For example, if we know that kids who don’t understand boundaries, are lonely, live in stressful family situations, and do not have open communication with other people in their lives, are more likely to be sexually abused, what does that mean when a teen comes out and is not accepted by their family? Or when a blended family becomes dysfunctional, or a kid with disabilities is not taught boundaries but kept hidden away from others?
You have kids who are lonely, who don’t feel safe and loved, who don’t understand boundaries, etc.
If a kid who’s lonely and lacking in self esteem is at risk. And a kid who identifies as LGBTQ+ is at risk, can we stop for a minute and consider that it’s not being LGBTQ+ that is a risk factor, it’s how much more likely that kid is to be lonely and lacking in self-esteem?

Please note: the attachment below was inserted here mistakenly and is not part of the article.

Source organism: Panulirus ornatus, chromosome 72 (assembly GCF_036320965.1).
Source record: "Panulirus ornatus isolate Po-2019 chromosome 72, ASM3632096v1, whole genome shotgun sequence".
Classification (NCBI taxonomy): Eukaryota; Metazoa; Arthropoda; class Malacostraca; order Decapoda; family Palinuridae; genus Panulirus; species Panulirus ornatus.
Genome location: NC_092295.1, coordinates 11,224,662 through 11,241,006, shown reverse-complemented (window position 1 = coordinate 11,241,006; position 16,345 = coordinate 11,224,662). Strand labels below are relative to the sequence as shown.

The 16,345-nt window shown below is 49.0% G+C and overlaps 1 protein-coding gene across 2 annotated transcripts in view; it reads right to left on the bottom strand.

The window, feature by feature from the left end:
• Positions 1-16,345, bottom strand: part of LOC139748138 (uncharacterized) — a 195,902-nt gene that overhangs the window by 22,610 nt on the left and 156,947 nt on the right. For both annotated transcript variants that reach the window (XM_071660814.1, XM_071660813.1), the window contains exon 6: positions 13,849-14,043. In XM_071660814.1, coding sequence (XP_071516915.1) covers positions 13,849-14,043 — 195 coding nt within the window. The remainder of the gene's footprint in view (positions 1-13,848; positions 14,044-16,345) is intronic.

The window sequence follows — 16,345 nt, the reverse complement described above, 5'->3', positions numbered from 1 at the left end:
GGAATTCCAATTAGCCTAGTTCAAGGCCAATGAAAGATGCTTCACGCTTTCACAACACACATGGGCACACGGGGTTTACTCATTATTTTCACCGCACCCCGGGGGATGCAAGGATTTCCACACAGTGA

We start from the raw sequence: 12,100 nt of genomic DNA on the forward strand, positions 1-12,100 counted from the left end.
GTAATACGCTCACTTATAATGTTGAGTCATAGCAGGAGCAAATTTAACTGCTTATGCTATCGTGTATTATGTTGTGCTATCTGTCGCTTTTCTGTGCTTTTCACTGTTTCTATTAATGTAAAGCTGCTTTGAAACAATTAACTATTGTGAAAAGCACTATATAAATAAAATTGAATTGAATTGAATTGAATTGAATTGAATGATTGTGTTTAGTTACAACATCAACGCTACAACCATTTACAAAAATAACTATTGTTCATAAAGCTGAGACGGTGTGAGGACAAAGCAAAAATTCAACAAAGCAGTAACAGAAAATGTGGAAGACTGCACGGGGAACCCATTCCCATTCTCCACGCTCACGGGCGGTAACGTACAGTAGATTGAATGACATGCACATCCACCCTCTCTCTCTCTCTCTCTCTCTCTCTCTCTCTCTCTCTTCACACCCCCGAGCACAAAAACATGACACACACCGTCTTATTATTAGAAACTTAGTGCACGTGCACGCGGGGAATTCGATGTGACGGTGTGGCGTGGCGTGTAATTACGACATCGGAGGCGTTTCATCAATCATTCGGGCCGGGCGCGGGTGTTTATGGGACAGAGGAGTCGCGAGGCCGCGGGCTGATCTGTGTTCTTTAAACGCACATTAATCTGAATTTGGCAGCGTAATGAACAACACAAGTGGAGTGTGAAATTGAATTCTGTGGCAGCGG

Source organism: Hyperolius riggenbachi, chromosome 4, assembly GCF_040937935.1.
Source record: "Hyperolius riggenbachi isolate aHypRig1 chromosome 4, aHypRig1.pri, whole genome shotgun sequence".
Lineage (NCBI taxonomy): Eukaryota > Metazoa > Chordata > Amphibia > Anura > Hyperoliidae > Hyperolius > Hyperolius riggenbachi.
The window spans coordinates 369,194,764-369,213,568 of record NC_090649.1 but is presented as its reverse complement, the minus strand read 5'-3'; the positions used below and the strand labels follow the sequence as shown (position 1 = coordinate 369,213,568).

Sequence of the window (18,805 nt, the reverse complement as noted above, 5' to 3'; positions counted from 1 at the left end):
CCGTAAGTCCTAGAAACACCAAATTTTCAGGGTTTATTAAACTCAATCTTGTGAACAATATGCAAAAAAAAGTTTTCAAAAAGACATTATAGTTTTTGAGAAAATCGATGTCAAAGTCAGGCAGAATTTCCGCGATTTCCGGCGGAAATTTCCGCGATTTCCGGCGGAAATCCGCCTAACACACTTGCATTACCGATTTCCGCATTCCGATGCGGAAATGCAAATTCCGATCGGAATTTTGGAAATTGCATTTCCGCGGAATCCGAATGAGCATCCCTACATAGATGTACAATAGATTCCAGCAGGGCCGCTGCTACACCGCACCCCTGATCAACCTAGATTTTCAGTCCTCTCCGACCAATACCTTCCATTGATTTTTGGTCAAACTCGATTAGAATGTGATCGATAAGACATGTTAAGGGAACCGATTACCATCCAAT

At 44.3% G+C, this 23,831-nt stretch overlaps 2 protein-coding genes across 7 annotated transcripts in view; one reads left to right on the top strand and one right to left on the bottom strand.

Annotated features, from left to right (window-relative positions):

And thus, the cycle continues. When it shouldn’t. We know what it is about disabled kids, kids from blended families, or LGBTQ+ kids that make them more prone to abuse, mental health issues, and suicide. It’s not their reality, it’s the responses to their reality that create the risk factors. The things that make them more likely to be loners, disconnected from family support, lacking safe adults to communicate with, etc.
So maybe we should focus on being more supportive of all kids?
And, since we’re on the topic and it is June. Happy Pride!… Read More